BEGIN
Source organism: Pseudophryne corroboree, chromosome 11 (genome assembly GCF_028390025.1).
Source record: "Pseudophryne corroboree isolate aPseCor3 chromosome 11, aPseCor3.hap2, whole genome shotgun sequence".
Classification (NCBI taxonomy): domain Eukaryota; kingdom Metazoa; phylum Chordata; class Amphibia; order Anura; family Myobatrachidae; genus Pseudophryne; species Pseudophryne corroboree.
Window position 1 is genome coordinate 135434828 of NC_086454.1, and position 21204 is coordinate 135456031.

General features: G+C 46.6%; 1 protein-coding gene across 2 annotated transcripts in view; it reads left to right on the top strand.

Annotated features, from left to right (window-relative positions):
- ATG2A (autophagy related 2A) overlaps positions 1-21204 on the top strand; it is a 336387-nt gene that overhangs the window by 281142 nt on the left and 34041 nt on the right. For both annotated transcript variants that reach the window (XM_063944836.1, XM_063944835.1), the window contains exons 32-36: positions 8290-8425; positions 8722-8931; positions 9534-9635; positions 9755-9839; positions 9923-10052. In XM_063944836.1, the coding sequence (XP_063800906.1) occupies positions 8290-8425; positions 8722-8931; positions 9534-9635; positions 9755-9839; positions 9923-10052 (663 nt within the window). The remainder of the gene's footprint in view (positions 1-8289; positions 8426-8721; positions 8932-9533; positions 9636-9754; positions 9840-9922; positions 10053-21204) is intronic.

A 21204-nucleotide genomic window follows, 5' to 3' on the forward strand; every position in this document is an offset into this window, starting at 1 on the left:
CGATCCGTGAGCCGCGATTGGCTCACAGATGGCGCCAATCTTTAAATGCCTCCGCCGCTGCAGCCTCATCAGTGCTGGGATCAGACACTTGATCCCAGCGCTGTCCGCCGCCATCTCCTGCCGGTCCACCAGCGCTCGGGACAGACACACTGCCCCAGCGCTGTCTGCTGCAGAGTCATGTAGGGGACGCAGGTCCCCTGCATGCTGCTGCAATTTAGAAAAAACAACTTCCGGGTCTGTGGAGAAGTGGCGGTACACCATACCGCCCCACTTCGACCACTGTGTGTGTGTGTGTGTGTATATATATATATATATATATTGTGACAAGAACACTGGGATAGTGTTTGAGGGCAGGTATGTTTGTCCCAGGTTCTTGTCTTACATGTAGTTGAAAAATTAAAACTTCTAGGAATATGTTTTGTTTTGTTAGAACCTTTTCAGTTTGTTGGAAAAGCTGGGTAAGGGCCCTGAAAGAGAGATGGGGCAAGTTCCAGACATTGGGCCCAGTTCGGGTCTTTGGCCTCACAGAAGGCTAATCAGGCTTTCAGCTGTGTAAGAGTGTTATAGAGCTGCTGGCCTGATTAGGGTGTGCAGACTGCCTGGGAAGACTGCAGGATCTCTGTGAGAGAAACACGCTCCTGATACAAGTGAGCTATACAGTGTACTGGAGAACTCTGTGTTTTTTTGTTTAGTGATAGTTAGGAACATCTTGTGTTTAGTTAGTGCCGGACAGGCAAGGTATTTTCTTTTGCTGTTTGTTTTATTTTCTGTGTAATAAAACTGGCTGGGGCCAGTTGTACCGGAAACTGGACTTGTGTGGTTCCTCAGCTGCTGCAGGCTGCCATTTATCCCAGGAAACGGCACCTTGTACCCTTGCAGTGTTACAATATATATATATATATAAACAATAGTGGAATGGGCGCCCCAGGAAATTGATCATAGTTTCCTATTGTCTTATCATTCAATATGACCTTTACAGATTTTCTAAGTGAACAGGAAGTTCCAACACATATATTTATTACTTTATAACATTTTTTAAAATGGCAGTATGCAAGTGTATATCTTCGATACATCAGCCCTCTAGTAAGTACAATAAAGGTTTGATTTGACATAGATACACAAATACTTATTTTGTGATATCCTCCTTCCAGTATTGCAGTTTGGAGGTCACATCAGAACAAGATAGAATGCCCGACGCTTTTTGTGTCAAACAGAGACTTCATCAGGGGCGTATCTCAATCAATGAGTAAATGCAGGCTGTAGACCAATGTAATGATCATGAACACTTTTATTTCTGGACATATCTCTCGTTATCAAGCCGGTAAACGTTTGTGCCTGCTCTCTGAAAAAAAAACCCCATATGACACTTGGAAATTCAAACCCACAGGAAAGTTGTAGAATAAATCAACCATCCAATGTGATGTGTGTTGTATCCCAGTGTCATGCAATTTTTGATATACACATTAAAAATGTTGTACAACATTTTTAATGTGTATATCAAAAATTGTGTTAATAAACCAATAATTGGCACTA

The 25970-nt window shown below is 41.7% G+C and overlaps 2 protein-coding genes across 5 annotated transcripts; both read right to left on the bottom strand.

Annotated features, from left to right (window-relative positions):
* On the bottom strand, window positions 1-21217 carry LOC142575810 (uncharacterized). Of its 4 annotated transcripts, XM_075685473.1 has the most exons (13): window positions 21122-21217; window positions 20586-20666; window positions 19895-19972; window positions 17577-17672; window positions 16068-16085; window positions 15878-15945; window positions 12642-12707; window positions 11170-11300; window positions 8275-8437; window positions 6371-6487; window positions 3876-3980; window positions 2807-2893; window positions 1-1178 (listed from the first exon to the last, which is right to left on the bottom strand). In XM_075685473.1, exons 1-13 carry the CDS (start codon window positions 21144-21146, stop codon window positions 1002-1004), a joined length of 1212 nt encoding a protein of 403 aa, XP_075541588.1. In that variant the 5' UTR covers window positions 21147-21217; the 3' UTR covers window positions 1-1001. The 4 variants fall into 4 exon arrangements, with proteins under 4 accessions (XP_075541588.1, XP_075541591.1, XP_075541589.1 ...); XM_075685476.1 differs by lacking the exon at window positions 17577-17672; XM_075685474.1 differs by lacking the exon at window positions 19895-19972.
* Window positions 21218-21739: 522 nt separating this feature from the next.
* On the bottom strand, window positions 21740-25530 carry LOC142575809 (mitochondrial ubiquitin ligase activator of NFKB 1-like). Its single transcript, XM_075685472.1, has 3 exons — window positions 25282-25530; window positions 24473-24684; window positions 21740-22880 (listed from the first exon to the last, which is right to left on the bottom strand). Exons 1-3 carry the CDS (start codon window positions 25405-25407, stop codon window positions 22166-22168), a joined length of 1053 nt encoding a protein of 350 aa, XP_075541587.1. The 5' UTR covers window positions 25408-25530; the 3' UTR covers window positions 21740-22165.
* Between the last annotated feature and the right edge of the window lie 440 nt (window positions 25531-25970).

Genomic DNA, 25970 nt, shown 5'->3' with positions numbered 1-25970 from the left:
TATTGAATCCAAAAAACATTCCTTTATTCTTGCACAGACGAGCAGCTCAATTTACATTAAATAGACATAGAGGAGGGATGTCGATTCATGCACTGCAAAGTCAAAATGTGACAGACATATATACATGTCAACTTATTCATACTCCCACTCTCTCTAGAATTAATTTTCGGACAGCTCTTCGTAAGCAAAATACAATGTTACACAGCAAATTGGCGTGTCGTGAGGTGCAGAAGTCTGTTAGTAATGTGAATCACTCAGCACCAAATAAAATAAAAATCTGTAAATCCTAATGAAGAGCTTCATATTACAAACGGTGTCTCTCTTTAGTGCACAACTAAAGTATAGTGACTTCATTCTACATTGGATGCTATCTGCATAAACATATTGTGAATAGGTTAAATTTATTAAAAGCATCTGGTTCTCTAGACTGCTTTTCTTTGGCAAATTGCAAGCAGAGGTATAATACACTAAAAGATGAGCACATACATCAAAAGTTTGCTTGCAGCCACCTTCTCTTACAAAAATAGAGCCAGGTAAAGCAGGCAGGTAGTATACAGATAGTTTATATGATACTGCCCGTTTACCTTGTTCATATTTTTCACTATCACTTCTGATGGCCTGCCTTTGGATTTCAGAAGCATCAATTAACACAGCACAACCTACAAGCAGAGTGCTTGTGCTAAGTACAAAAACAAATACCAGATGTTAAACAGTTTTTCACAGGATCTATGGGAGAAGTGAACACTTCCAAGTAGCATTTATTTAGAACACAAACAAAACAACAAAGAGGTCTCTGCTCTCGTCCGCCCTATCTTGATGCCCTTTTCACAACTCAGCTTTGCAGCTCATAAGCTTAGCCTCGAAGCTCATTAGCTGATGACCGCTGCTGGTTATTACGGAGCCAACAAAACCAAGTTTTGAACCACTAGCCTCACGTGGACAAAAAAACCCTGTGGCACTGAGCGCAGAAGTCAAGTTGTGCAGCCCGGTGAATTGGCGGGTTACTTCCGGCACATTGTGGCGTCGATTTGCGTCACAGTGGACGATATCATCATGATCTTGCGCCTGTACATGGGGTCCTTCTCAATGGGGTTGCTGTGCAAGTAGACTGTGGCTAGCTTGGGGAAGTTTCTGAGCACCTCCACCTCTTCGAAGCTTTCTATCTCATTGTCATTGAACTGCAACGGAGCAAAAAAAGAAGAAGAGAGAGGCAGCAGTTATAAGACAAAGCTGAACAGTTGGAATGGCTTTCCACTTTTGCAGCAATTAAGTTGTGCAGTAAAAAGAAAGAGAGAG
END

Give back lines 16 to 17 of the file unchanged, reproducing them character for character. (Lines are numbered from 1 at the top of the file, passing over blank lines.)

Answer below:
Genomic DNA, 25970 nt, shown 5'->3' with positions numbered 1-25970 from the left:
TATTGAATCCAAAAAACATTCCTTTATTCTTGCACAGACGAGCAGCTCAATTTACATTAAATAGACATAGAGGAGGGATGTCGATTCATGCACTGCAAAGTCAAAATGTGACAGACATATATACATGTCAACTTATTCATACTCCCACTCTCTCTAGAATTAATTTTCGGACAGCTCTTCGTAAGCAAAATACAATGTTACACAGCAAATTGGCGTGTCGTGAGGTGCAGAAGTCTGTTAGTAATGTGAATCACTCAGCACCAAATAAAATAAAAATCTGTAAATCCTAATGAAGAGCTTCATATTACAAACGGTGTCTCTCTTTAGTGCACAACTAAAGTATAGTGACTTCATTCTACATTGGATGCTATCTGCATAAACATATTGTGAATAGGTTAAATTTATTAAAAGCATCTGGTTCTCTAGACTGCTTTTCTTTGGCAAATTGCAAGCAGAGGTATAATACACTAAAAGATGAGCACATACATCAAAAGTTTGCTTGCAGCCACCTTCTCTTACAAAAATAGAGCCAGGTAAAGCAGGCAGGTAGTATACAGATAGTTTATATGATACTGCCCGTTTACCTTGTTCATATTTTTCACTATCACTTCTGATGGCCTGCCTTTGGATTTCAGAAGCATCAATTAACACAGCACAACCTACAAGCAGAGTGCTTGTGCTAAGTACAAAAACAAATACCAGATGTTAAACAGTTTTTCACAGGATCTATGGGAGAAGTGAACACTTCCAAGTAGCATTTATTTAGAACACAAACAAAACAACAAAGAGGTCTCTGCTCTCGTCCGCCCTATCTTGATGCCCTTTTCACAACTCAGCTTTGCAGCTCATAAGCTTAGCCTCGAAGCTCATTAGCTGATGACCGCTGCTGGTTATTACGGAGCCAACAAAACCAAGTTTTGAACCACTAGCCTCACGTGGACAAAAAAACCCTGTGGCACTGAGCGCAGAAGTCAAGTTGTGCAGCCCGGTGAATTGGCGGGTTACTTCCGGCACATTGTGGCGTCGATTTGCGTCACAGTGGACGATATCATCATGATCTTGCGCCTGTACATGGGGTCCTTCTCAATGGGGTTGCTGTGCAAGTAGACTGTGGCTAGCTTGGGGAAGTTTCTGAGCACCTCCACCTCTTCGAAGCTTTCTATCTCATTGTCATTGAACTGCAACGGAGCAAAAAAAGAAGAAGAGAGAGGCAGCAGTTATAAGACAAAGCTGAACAGTTGGAATGGCTTTCCACTTTTGCAGCAATTAAGTTGTGCAGTAAAAAGAAAGAGAGAG